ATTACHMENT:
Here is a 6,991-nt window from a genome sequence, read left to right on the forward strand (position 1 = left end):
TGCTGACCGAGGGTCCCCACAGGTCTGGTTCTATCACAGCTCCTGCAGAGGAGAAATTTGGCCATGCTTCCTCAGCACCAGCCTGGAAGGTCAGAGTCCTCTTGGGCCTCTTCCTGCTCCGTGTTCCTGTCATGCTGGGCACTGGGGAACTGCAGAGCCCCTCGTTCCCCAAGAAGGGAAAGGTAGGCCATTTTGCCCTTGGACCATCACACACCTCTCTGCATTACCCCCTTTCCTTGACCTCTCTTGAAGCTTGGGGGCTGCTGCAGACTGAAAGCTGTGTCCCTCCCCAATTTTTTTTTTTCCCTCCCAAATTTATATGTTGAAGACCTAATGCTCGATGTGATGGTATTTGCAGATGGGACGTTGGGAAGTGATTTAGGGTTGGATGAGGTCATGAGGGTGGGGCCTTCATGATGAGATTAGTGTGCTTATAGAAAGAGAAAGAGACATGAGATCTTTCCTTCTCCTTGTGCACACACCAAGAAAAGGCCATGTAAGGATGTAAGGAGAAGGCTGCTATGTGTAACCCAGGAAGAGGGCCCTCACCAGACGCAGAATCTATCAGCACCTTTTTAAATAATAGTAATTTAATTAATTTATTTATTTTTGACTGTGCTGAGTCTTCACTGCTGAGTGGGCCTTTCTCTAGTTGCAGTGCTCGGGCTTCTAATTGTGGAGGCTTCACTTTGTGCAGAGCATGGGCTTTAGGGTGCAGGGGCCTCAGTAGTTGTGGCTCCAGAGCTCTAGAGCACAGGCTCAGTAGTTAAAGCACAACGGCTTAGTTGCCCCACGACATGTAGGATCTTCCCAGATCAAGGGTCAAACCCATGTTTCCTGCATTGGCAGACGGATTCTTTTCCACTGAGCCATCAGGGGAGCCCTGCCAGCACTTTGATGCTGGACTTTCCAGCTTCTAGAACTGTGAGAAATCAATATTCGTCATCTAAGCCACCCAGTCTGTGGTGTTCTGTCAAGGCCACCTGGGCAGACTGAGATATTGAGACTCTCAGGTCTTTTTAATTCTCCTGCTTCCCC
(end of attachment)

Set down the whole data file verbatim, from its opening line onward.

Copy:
Here is a 6,991-nt window from a genome sequence, read left to right on the forward strand (position 1 = left end):
TGCTGACCGAGGGTCCCCACAGGTCTGGTTCTATCACAGCTCCTGCAGAGGAGAAATTTGGCCATGCTTCCTCAGCACCAGCCTGGAAGGTCAGAGTCCTCTTGGGCCTCTTCCTGCTCCGTGTTCCTGTCATGCTGGGCACTGGGGAACTGCAGAGCCCCTCGTTCCCCAAGAAGGGAAAGGTAGGCCATTTTGCCCTTGGACCATCACACACCTCTCTGCATTACCCCCTTTCCTTGACCTCTCTTGAAGCTTGGGGGCTGCTGCAGACTGAAAGCTGTGTCCCTCCCCAATTTTTTTTTTTCCCTCCCAAATTTATATGTTGAAGACCTAATGCTCGATGTGATGGTATTTGCAGATGGGACGTTGGGAAGTGATTTAGGGTTGGATGAGGTCATGAGGGTGGGGCCTTCATGATGAGATTAGTGTGCTTATAGAAAGAGAAAGAGACATGAGATCTTTCCTTCTCCTTGTGCACACACCAAGAAAAGGCCATGTAAGGATGTAAGGAGAAGGCTGCTATGTGTAACCCAGGAAGAGGGCCCTCACCAGACGCAGAATCTATCAGCACCTTTTTAAATAATAGTAATTTAATTAATTTATTTATTTTTGACTGTGCTGAGTCTTCACTGCTGAGTGGGCCTTTCTCTAGTTGCAGTGCTCGGGCTTCTAATTGTGGAGGCTTCACTTTGTGCAGAGCATGGGCTTTAGGGTGCAGGGGCCTCAGTAGTTGTGGCTCCAGAGCTCTAGAGCACAGGCTCAGTAGTTAAAGCACAACGGCTTAGTTGCCCCACGACATGTAGGATCTTCCCAGATCAAGGGTCAAACCCATGTTTCCTGCATTGGCAGACGGATTCTTTTCCACTGAGCCATCAGGGGAGCCCTGCCAGCACTTTGATGCTGGACTTTCCAGCTTCTAGAACTGTGAGAAATCAATATTCGTCATCTAAGCCACCCAGTCTGTGGTGTTCTGTCAAGGCCACCTGGGCAGACTGAGATATTGAGACTCTCAGGTCTTTTTAATTCTCCTGCTTCCCC